List of New Captive-Bred Aquarium Fish – 2016

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List of New Captive-Bred Aquarium Fish – 2016

Captive-bred Marine fish are on the rise!

As 2016 comes to a close there seems to be plenty of things for people to be upset about so I thought we should highlight some of the amazing achievements by the hardworking aquaculture teams around the world. They are bringing more fish onto our captive-bred lists each year and keeping our hobby a sustainable one far into the future. Every species that we can breed in captivity is another species that doesn’t need to be pulled off of a reef. I don’t know if the industry can ever sustain a fully captive-bred marine aquarium supply chain, but it is nice to dream.

Yellow Tang

The Yellow Tang (Zebrasoma flavescens) was technically bred at the end of 2015, but the first commercially available yellow tangs were sold in the beginning of 2016 so I will add them here since it is one of the most spectacular achievements surrounding the aquarium hobby in a long time. The Yellow Tang is a staple of the hobby and one of the most common fish you will find in any marine aquarium.

Captive-Bred Yellow Tang

Pacific Blue Tang

The real winner for 2016 though was the Hippo, or Pacific Blue Tang. These were first bred in 2016 in the Tropical Aquaculture Laboratory under the direction of Craig Watson at the University of Florida. The timing of this breakthrough was so important, coming right on the heels of the new animated movie “Finding Dory” which featured a Hippo Tang as the main character.

Captive-Bred Blue Tang

The full list of NEW species captive bred in 2016:

Apolemichthys xanthopunctatus, Goldflake Angelfish

Centropyge bispinosa, Coral Beauty Angelfish

Centropyge potteri, Potter’s Angelfish

Pomacanthus sexstriatus, Sixbar Angelfish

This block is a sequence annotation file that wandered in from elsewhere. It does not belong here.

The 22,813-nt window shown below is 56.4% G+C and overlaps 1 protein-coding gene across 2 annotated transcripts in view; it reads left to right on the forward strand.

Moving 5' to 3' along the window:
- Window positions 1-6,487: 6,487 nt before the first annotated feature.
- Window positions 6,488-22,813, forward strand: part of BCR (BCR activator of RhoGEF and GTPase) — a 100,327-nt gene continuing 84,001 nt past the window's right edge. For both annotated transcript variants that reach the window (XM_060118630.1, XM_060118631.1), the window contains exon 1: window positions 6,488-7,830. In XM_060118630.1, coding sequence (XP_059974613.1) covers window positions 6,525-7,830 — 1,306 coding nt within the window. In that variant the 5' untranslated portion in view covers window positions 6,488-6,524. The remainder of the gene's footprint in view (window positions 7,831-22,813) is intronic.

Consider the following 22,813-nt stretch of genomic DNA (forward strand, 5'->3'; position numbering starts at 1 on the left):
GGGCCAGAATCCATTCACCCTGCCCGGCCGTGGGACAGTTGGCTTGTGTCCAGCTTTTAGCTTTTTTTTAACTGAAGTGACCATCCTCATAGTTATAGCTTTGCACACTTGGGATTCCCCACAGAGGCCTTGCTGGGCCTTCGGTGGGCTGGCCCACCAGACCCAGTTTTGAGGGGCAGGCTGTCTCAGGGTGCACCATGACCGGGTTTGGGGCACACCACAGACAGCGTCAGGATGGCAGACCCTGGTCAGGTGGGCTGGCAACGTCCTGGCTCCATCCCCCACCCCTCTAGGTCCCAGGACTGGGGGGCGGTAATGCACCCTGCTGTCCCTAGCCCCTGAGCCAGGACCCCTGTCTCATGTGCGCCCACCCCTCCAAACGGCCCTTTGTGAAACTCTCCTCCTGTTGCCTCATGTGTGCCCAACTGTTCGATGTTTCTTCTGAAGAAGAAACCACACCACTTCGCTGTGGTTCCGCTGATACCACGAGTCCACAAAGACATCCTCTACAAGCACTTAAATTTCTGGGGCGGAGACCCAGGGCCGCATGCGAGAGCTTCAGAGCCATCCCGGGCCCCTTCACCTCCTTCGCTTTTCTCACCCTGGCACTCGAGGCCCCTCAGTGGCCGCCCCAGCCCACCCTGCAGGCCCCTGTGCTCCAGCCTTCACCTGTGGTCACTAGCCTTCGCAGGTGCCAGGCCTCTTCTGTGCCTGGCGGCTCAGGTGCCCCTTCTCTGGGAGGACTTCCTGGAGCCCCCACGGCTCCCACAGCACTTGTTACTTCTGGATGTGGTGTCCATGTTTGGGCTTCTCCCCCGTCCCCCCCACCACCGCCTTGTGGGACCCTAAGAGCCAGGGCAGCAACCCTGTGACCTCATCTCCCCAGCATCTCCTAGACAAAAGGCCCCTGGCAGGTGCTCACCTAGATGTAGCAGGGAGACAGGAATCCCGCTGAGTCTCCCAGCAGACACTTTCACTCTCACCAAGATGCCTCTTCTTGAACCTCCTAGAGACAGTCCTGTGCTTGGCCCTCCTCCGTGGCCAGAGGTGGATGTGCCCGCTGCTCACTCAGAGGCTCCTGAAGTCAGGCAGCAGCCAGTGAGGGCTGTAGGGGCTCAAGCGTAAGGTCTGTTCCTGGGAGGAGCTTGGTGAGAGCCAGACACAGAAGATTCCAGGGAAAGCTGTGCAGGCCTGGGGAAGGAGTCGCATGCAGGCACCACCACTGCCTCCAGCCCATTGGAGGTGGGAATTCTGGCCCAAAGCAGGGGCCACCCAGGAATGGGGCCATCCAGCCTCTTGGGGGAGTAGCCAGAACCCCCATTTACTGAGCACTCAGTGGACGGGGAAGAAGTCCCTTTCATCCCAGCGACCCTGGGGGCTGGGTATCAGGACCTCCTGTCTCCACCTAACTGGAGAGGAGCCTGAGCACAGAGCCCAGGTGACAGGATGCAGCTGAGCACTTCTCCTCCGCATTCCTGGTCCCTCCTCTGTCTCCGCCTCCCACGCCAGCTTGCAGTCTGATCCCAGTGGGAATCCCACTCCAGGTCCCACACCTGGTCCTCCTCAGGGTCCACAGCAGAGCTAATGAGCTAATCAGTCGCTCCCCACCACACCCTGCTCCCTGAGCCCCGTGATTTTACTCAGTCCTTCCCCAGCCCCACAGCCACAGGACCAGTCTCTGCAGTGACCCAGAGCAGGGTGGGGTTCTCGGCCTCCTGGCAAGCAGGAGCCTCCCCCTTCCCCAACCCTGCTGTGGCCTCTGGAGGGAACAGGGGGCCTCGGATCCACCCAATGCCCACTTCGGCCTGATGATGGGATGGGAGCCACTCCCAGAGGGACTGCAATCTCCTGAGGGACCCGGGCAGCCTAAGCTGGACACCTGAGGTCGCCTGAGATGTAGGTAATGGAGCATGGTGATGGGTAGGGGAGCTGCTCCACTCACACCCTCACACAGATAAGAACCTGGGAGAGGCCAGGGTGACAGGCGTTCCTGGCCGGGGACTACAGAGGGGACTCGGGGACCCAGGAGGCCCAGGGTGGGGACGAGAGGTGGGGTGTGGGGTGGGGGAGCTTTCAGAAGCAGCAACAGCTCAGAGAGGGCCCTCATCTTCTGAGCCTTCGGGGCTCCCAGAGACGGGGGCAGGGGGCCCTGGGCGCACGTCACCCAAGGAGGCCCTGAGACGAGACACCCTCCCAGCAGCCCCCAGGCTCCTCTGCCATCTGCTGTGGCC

Pseudanthias hypselosoma, Stocky Anthias

Rainfordia opercularis, Flathead Perch

Chaetodon milliaris, Milletseed or Lemon Butterflyfish

Amblyglyphidodon leucogaster, Yellow-belly Damselfish

Chromis cyaneus, Caribbean Blue Reef Chromis

Pseudochromis coccinicauda, Yellow-breasted Dottyback

Synchiropus sycorax, Ruby Red Dragonet

Stonogobiops yasha, Yasha or White Ray Goby

Paracanthurus hepatus, Pacific Blue Tang

Zebrasoma flavescens, Yellow Tang ***

Labroides phthirophagus, Hawaiian Cleaner Wrasse

These 15 new fish represent a huge push from conservation groups to get funding for these breakthroughs. Without the money to do so, Labs and breeders would not be able to afford the setups and equipment they require. The University of Florida and the Oceanic Institute at Hawai’i Pacific University are leading the pack in new aquaculture breakthroughs. Learn more about conservation and get involved by visiting the friendly people over at Rising Tide Conservation

As a result of the hard work by conservationists and scientists the current list of Captive-bred Marine species is at 330! Only about 94 of those species are commercially available, with only about 27 of those being commonly available, but that is a great start. I only hope next year’s list can match the importance and volume of this one!

-Michael Ammirati


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Installing a Custom Glass Aquarium – Day 2: Filtration

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Day 2: Filtration

 

450 Gallon glass aquarium